After 4 days of waiting, it was finally England’s turn to join the World Cup party on Monday. Pubs, clubs, bars all decked out with flags and bunting were finally seeing signs of life.
This is probably the first World Cup in a while where the Three Lions had gone without the expectation of a nation weighing on their shoulders. Most of us have lived through that ‘golden generation’ which failed to deliver both in World Cups and European Championships often with a high profile manager/coach at the helm.
Gareth Southgate wasn’t the first choice to replace Roy Hodgson, but having a successful period as Under 21 manager put him right there in the thinking and now here we are. Having qualified easily as group winners and confident performances in the pre-tournament friendlies, Southgate’s squad still haven’t found their way among the favourites, something I think is realistic and actually takes the pressure off what is a very young but also fairly experienced set of players.
England are expected to qualify from the group and facing the relative ‘forgotten’ group H in the second round means there could be raised expectation as the games go on. And unlike some of the other big name nations they got themselves off to a winning start.
Tunisia are the highest ranked of the African nations competing in Russia, so no walk-over by any stretch of the imagination. A bright start from England brought reward, Harry Kane netting his first World Cup goal. They then threatened to run riot, creating chances at will, but Jesse Lingard, Raheem Sterling and Dele Alli all failed to extend the lead and put England out of sight by half time.
While all looked comfortable, the wind gets taken out of your sails if you don’t take your chances and sure enough, a needless clumsy penalty given away by Kyle Walker gave Tunisia the chance to equalise and they didn’t need asking again, scores level, England left to rue those chances at half time.
The second half failed to match that of the early first half moments and Southgate rightly made changes, an injured Alli replaced by Ruben Loftus-Cheek and an out of sorts Sterling coming off for Marcus Rashford. The switch paid dividends on both sides of the pitch as both players injected more pace into proceedings and England once again looked threatening.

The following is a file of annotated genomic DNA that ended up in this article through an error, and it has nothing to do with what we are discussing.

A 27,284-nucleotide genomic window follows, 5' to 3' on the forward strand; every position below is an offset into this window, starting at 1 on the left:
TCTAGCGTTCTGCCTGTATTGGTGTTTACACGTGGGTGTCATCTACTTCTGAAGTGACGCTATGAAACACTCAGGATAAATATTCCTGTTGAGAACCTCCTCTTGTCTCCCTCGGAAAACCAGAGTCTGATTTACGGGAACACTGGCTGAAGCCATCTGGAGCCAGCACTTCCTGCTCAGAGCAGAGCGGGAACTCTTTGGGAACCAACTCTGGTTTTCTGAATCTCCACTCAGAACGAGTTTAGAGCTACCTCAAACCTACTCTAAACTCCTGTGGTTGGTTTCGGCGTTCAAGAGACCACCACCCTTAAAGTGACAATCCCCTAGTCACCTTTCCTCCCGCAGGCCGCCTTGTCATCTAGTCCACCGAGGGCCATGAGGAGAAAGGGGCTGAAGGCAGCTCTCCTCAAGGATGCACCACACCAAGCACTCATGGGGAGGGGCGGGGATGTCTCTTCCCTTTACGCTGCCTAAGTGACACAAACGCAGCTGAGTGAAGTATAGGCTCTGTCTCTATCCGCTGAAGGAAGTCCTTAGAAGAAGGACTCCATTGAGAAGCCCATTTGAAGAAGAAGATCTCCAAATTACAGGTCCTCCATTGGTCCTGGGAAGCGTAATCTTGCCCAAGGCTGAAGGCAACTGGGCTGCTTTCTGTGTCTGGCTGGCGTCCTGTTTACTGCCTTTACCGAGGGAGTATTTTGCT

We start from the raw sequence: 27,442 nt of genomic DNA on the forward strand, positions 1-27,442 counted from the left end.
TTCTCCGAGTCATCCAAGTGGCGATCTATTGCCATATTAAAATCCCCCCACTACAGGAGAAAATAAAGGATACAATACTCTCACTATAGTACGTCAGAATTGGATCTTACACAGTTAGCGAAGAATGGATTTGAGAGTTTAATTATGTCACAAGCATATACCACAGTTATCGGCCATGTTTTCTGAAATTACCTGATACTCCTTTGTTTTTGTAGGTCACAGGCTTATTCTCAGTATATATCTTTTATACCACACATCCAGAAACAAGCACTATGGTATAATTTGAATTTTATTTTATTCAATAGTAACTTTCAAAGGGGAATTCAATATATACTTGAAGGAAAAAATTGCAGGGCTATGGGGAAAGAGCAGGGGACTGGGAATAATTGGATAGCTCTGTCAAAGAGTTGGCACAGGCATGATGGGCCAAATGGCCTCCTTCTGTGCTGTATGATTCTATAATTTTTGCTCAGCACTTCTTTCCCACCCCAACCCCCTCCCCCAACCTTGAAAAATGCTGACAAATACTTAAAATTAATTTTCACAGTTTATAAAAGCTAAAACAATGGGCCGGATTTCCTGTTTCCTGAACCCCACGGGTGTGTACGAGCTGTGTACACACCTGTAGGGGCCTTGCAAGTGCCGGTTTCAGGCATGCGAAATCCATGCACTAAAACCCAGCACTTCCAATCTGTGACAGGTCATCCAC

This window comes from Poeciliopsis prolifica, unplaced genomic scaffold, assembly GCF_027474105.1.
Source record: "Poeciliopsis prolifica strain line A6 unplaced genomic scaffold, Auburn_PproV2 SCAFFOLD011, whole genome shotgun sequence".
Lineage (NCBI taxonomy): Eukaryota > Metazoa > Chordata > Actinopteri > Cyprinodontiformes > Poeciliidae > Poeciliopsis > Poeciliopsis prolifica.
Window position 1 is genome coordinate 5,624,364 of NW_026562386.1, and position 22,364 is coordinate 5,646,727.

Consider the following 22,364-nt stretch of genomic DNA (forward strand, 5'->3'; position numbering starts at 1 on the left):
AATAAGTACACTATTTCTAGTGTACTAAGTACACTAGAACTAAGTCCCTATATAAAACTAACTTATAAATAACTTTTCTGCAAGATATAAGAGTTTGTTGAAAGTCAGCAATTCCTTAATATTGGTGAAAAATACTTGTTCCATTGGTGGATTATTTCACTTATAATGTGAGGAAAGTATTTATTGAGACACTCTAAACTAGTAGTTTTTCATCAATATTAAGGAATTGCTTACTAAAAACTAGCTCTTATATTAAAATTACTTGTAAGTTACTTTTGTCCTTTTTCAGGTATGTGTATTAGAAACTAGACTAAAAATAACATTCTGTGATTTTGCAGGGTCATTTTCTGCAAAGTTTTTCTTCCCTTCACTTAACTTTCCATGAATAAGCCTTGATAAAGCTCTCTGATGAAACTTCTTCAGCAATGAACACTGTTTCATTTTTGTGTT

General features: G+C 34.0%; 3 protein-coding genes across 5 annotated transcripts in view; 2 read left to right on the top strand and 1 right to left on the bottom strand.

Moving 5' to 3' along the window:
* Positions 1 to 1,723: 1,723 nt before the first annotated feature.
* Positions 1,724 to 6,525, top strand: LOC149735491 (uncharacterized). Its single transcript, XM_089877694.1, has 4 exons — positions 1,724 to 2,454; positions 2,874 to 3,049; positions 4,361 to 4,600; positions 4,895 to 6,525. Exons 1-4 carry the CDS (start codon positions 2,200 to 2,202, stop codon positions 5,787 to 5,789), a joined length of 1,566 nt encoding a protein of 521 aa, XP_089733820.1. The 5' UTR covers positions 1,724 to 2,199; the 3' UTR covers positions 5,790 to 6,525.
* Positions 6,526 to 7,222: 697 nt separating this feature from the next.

Just as time was running out and into the four minutes of stoppage time, up stepped the skipper once again, Kane in the right place at the right time to notch his and England’s second and get the campaign off to a winning start.
Whilst VAR has been used reasonably well in the early days of this tournament, it’s fair to say they all had the night off giving the man-handling of Kane not once but twice in the penalty area and not even a flicker of hope in someone actually paying some attention. So far, the officiating has been of a very good level in general, but Monday night’s referee certainly lowered the tone of performance.
Whilst there were a few off-colour performances in red, there were some outstanding ones, notably Kieran Trippier, Harry Maguire and Jordan Henderson. Southgate should be considering one or two changes for Sunday’s second match of the tournament. Ashley Young had a solid game at left back, but too often cutting inside his man when the ball was crying out to be whipped left footed into the box. The cameos from Rashford and Loftus-Cheek will give him food for thought, one chance may be forced if Alli fails to recover from a thigh strain/dead leg.
Everything has caught the imagination of the English public, with over 18 million TV viewer’s and 3 million more streaming online, it’s the most watched TV event this year beating the Royal Wedding. There is a feeling the lack of fear amongst the young players will help this team push into the latter stages of the tournament and backed by the support from home, hope is better suited than expectation.
By this time next week, the final game against Belgium should be a straight shoot-out for who tops the group and if confidence keeps growing, there’s no reason why England can’t finish top and take on anyone, but football’s a funny old game…………………………………